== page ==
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For those who fear that the Internet/e-readers/whatever-form-of-t echnological-upheaval-is-coming has killed or will kill paper and ink, Sloan's debut novel will come as good news. A denizen of the tech world and self-described "media inventor" (formerly he was part of the media partnerships team at Twitter), Sloan envisions a San Francisco where piracy and paper are equally useful, and massive data-visualization-processing abilities coexist with so-called "old knowledge." Really old: as in one of the first typefaces, as in alchemy and the search for immortality. Google has replaced the Medici family as the major patron of art and knowledge, and Clay Jannon, downsized graphic designer and once-and-future nerd now working the night shift for bookstore owner Mr. Penumbra, finds that mysteries and codes are everywhere, not just in the fantasy books and games he loved as a kid. With help from his friends, Clay learns the bookstore's idiosyncrasies, earns his employer's trust, and uses media new, old, and old-old to crack a variety of codes. Like all questing heroes, Clay takes on more than he bargained for and learns more than he expected, not least about himself. His story is an old-fashioned tale likably reconceived for the digital age, with the happy message that ingenuity and friendship translate across centuries and data platforms. Agent: Sarah Burnes, the Gernert Company. (Oct.) (c) Copyright PWxyz, LLC. All rights reserved.
(c) Copyright 2010. Library Journals LLC, a wholly owned subsidiary of Media Source, Inc. No redistribution permitted.
Sloan's first novel features many weighty themes, including immortality and the concept of the singularity, while asking what happens when technological growth becomes exponential and computers self-aware. Protagonist Clay Jannon is a dotcom--bust survivor who finds a job in a mysterious San Francisco bookstore run by Ajax Penumbra-. The bookstore is the haunt of a secret society that exists to decode an ancient codex by the famous Venetian printer Aldus- Manutius. With the help of Penumbra-, childhood friend Neel, and new girlfriend, Kat, who works at Google, our feckless hero tries to solve the puzzle. Things don't turn out as planned, even when all the processing power of Google is applied to decoding Manutius's codex. Our hero saves the day by digging deeper and finding the true code. The answer isn't all that everyone thought it would be, but it is an answer. VERDICT Though the depiction of Google as a utopian meritocracy seems rather farcical, Sloan has created an arch tale knitting the analog past with the digital future that is compelling and readable. [See Prepub Alert, 4/9/12.]-Henry Bankhead, Los Gatos Lib., CA (c) Copyright 2012. Library Journals LLC, a wholly owned subsidiary of Media Source, Inc. No redistribution permitted.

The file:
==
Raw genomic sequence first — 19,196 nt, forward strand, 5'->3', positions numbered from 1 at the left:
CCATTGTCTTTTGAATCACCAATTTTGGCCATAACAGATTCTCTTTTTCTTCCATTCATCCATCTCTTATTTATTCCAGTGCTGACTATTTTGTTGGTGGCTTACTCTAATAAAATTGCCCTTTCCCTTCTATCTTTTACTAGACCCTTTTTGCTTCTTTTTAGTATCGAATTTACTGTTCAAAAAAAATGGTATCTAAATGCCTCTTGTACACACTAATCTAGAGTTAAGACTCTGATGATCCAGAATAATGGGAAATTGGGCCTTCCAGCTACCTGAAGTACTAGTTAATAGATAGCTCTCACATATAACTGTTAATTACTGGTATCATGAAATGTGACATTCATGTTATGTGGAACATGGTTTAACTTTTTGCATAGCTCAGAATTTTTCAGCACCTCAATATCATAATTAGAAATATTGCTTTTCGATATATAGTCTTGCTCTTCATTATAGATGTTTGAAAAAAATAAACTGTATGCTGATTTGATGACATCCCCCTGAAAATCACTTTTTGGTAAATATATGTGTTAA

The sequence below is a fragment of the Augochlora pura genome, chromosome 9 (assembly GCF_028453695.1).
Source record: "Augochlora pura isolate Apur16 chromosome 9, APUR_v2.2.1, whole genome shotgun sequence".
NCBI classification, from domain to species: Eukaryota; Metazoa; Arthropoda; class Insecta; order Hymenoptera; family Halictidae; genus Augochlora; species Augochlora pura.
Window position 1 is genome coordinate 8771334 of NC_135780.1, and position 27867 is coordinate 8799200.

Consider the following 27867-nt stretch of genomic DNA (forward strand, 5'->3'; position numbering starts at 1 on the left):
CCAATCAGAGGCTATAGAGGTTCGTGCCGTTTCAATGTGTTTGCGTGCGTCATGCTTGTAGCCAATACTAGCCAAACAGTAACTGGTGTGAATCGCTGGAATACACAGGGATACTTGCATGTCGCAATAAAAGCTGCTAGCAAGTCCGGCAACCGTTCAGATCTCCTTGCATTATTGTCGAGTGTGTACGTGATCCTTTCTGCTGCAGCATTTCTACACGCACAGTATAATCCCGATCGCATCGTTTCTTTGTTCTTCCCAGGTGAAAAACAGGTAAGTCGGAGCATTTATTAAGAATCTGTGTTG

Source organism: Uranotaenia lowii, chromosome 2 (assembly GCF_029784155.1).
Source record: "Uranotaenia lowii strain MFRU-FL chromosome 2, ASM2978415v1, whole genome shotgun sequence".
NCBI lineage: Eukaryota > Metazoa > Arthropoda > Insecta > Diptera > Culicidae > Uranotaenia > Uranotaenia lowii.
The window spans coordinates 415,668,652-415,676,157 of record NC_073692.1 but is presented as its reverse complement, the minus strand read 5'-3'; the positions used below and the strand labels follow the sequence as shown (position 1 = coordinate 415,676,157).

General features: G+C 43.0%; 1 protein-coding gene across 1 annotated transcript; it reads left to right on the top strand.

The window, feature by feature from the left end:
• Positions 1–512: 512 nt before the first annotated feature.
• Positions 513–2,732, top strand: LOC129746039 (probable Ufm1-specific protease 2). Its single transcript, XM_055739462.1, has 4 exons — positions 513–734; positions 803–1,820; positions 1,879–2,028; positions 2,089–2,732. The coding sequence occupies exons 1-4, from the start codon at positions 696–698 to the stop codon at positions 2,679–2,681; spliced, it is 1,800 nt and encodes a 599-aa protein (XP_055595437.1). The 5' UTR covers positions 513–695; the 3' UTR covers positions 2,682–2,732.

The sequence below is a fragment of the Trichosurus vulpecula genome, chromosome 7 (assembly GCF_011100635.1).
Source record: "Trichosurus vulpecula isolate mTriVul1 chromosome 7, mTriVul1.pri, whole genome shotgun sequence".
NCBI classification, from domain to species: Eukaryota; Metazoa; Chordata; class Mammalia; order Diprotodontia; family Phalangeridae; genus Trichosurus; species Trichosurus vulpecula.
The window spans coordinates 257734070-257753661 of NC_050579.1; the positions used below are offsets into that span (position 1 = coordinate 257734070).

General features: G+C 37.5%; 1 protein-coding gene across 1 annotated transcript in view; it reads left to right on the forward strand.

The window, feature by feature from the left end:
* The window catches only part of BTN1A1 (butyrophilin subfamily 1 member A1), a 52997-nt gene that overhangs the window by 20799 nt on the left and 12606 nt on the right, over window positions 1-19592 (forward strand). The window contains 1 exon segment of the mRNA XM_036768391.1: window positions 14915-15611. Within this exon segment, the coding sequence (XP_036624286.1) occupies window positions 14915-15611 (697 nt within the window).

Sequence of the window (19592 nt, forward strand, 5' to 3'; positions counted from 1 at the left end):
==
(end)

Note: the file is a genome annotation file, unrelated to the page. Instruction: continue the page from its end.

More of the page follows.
From Booklist, Copyright © American Library Association. Used with permission.
When Clay Jannon, a jobless website designer, applies to work the night shift at Mr. Penumbra's 24-Hour Bookstore, he must promise not to open any of the volumes shelved in the dimly lit, way-back stacks that stretch to the ceiling. These titles are only for members of a book club, who arrive periodically in the wee, small hours to trade one obscure manuscript for another. But it doesn't take long before boredom and curiosity gets the better of Clay. Between occasional customers, he designs a 3-D virtual replica of the store on his laptop and discovers a pattern to the borrowing and more questions than answers when he finally cracks one of the dusty tomes. Sloan has crafted a delightful modern-day fantasy adventure, replacing warriors, wizards, and rogues with a Silicon Valley entrepreneur, a Googler, and a book clerk. Even nongeeks will appreciate the technological wizardry used by Clay and his sidekicks as they jet from San Francisco to New York in an attempt to unlock the secret message encrypted in a mysterious pattern of codes.--Holcomb, Diane Copyright 2010 Booklist